As the ladies would say, the cup is ‘bloody brilliant’ and I couldn’t agree more.
Many users report shorter and lighter periods, so why has no one researched the phenomenon?
Yes, their popularity is growing as women, as well as men, become more comfortable dealing with and discussing menstruation. They have been a topic in news media ranging from Teen Vogue to NPR. Another part of their growing popularity stems from the general public’s concern about solid waste associated with any disposable product, including disposable pads and tampons.
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Everything you need to know, including where to buy menstrual cups and how to sterilize them.
Its long, sputtering history tells us that we change what we use only after we change how we think.
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The reusable, bell-like devices unfold in the vagina to stanch menstrual flow. They are as effective as sanitary pads and tampons, according to a new analysis — and less expensive.
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Menstrual cups have existed in some form since the 1930s, though earlier iterations were nothing like the Keeper, Softcup and the Diva Cup, to name a few modern models.
Menstrual cups leave no room for such squeamishness. You insert the bell-shaped silicone cup directly into your vagina and leave it there for up to 12 hours. When it’s time to remove it, you pour the blood out, wash the cup, and then reinsert it. And unlike pad and tampon users, the menstrual cup’s ever-growing fan base is increasingly vocal, writing countless odes to their cups in the last few years.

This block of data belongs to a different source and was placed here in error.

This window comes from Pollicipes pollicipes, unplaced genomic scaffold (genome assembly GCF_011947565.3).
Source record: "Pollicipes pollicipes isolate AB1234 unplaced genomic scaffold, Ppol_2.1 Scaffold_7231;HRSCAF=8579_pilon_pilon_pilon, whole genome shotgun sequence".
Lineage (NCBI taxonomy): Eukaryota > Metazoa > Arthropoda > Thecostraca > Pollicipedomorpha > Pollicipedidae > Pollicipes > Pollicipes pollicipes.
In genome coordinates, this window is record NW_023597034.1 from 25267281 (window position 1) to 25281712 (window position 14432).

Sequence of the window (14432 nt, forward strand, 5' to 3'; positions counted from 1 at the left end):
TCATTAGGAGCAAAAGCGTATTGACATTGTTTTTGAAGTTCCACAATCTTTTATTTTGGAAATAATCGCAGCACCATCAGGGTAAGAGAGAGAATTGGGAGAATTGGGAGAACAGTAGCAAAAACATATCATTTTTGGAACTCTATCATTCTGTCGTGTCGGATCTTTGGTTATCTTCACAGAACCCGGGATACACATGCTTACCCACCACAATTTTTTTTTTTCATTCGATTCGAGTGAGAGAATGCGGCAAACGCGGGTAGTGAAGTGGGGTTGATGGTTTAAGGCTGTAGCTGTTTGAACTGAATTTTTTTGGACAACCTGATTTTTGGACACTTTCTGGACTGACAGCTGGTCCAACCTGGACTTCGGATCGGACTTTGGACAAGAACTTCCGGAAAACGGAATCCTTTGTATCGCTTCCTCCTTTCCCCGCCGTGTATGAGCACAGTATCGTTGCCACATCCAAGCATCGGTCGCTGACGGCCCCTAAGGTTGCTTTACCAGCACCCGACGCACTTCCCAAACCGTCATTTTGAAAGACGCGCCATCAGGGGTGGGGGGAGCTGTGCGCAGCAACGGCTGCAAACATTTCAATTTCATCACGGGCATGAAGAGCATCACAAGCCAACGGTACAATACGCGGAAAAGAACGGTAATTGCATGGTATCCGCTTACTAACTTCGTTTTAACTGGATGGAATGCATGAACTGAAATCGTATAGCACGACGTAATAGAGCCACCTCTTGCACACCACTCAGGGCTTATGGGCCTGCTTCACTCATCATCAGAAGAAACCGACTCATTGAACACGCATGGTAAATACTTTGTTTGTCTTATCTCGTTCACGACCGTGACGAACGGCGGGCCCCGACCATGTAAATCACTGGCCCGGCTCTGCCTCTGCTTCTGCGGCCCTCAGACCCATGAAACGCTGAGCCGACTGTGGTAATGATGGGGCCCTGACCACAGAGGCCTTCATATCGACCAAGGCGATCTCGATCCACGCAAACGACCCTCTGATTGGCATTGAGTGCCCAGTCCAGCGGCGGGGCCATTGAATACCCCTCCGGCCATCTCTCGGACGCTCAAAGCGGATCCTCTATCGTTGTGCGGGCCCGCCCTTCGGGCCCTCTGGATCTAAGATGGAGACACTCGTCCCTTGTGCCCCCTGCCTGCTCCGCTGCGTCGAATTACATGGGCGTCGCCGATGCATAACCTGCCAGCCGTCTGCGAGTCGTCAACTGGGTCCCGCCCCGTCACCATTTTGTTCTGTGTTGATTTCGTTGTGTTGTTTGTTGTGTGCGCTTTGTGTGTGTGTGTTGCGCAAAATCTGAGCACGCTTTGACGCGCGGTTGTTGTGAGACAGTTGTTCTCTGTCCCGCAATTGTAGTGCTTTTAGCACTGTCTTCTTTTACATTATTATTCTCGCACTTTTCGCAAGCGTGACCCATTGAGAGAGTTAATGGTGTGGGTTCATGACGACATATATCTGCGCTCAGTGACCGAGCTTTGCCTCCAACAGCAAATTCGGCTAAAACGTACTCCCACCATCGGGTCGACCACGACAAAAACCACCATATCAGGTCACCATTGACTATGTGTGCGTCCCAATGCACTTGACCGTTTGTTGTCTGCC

Despite a long history of use, menstrual cups still get far less attention than pads and tampons.
Growing concern about the environmental impact of disposable tampons and sanitary pads, as well as the need to offer more options for menstrual management in low- and middle-income countries, has led to a resurgence of menstrual cups.
"Menstrual cups can be difficult to use — I thought that at first," says Reid. "It seemed like the most clumsy, awkward thing ever. But then when it was explained to me, I found it more convenient."
When her old cup kept failing her, Jane Adame, whose connective-tissue condition makes her joints unstable, had to imagine there was a better way.
Menstrual cups are safe, cost effective, environment friendly, socially less awkward and perfect for the 21st century woman. You never have to ask around for a pad. You never have to worry about stains.
Most menstrual cups aren’t necessarily designed with heavy periods in mind, and yet they still work better for those with mega-flows than most other period products.
For the many women who prefer menstrual cups to tampons and pads, the payoff is undeniable. Reusable menstrual cups are less wasteful, they don’t have to be changed as often, and they save a lot of money over time.
We empower women and girls and protect the environment by raising awareness about menstrual cups and making them more widely available.
The Hello Cup was a launched by registered nurse Mary Bond and Robyn McLean after they became frustrated by the lack of quality menstrual cups on the market.